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Photo Credit: Michael David Rose  

Gap Corporate Campus 901 Cherry

The vision for the new Chartwell School campus was to create an exceptional, high-performance learning environment for children with learning differences, including dyslexia. The design team concentrated on integrated design strategies proven to improve learning outcomes and sought to create a campus that would function as a teaching tool about sustainability while dramatically reducing the school's environmental impact.

Loisos + Ubbelohde worked with the architects to develop daylighting design alternatives for the classrooms, simulate the selected alternatives under clear and overcast skies using Radiance software and fine tune the daylighting design to provide visual comfort and significant electrical savings without increasing energy use for thermal conditioning.

False color Radiance renderings of a typical classroom section showing illuminance with different skylight options.
Plan of typical classroom showing luminance isolux contours

The key ideas for the Chartwell project were: 1) to create the best possible learning environment by providing exceptional daylighting, views, indoor air quality, and thermal comfort; 2) to make the sustainable design strategies a visible part of the students' education by developing the site as a teaching tool with natural drainage and native and food-producing plants; 3) to inspire and excite the community about the possibilities of sustainable design and in turn generate support and private funding; 4) to reach net-zero electricity use through exceptional efficiency and adding photovoltaic (PV) capacity to meet the remaining electrical demand; and 5) to reach these goals with only a modest cost premium.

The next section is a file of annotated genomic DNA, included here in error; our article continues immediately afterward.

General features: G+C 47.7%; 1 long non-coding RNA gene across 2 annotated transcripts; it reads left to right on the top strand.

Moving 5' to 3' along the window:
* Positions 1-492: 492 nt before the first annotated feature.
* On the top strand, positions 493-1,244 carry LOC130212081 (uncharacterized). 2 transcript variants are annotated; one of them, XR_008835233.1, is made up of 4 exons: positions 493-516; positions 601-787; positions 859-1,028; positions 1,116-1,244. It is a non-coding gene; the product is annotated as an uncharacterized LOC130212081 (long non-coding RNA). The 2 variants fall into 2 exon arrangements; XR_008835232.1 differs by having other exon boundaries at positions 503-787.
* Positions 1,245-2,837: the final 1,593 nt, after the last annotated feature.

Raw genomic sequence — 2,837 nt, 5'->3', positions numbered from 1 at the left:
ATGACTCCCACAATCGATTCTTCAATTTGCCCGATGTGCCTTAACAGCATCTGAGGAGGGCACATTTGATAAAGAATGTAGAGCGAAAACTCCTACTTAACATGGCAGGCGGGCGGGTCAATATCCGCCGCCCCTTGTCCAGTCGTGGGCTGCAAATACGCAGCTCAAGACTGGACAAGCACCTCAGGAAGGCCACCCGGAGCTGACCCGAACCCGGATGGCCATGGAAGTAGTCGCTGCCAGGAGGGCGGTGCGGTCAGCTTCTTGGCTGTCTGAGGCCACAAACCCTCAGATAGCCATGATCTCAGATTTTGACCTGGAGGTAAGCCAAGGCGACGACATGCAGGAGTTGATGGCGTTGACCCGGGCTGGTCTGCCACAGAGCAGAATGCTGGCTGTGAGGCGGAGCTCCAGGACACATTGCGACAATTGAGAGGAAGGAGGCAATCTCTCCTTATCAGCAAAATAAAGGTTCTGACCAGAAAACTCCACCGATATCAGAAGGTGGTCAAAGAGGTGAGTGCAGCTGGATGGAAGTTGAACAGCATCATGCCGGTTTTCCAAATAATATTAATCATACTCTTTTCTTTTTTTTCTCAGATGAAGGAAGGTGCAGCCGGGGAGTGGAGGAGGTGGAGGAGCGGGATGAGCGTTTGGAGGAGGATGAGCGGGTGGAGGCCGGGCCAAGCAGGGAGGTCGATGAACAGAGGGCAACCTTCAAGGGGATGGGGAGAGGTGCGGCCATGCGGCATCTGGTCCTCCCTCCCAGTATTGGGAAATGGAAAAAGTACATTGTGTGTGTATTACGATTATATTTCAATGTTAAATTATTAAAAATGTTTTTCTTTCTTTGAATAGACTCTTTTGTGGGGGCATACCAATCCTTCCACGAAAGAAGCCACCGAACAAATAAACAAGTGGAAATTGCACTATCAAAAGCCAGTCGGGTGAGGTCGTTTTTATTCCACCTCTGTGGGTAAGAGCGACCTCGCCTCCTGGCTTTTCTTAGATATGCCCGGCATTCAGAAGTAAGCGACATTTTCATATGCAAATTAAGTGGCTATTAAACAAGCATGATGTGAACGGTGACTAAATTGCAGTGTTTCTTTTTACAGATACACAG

Campus Plan

All of these goals are intertwined in the resulting Chartwell campus. Tall, north-facing windows and clerestories provide excellent daylighting, support the net-zero electrical goal and improving student outcomes. Sloping shed roofs for good photovoltaic orientation and an extensive measurement and verification system support optimal function of the building and provide learning opportunities for the students. Radiant heat provides a quiet learning environment and reduces the size of mechanical equipment and mechanical rooms. Framing the structure at two feet on center reduces the amount of material used on the project and also saves on overall construction costs.

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EHDD Architecture

Seaside, CA

Occupied, 2006
AIA / COTE Top Ten Green Project, 2009

CBE Living Buildings Award Winner, 2009

USGBC LEED Platinum Certification, 2008

AIA San Francisco Chapter, Energy and Sustainability Honor Award, 2007

Collaborative for High Performance Schools Green Apple Award, 2007

Environmental Protection Agency, Environment Award, 2007

Governor's Environmental and Economic Leadership Award, 2007

cross Classroom interior.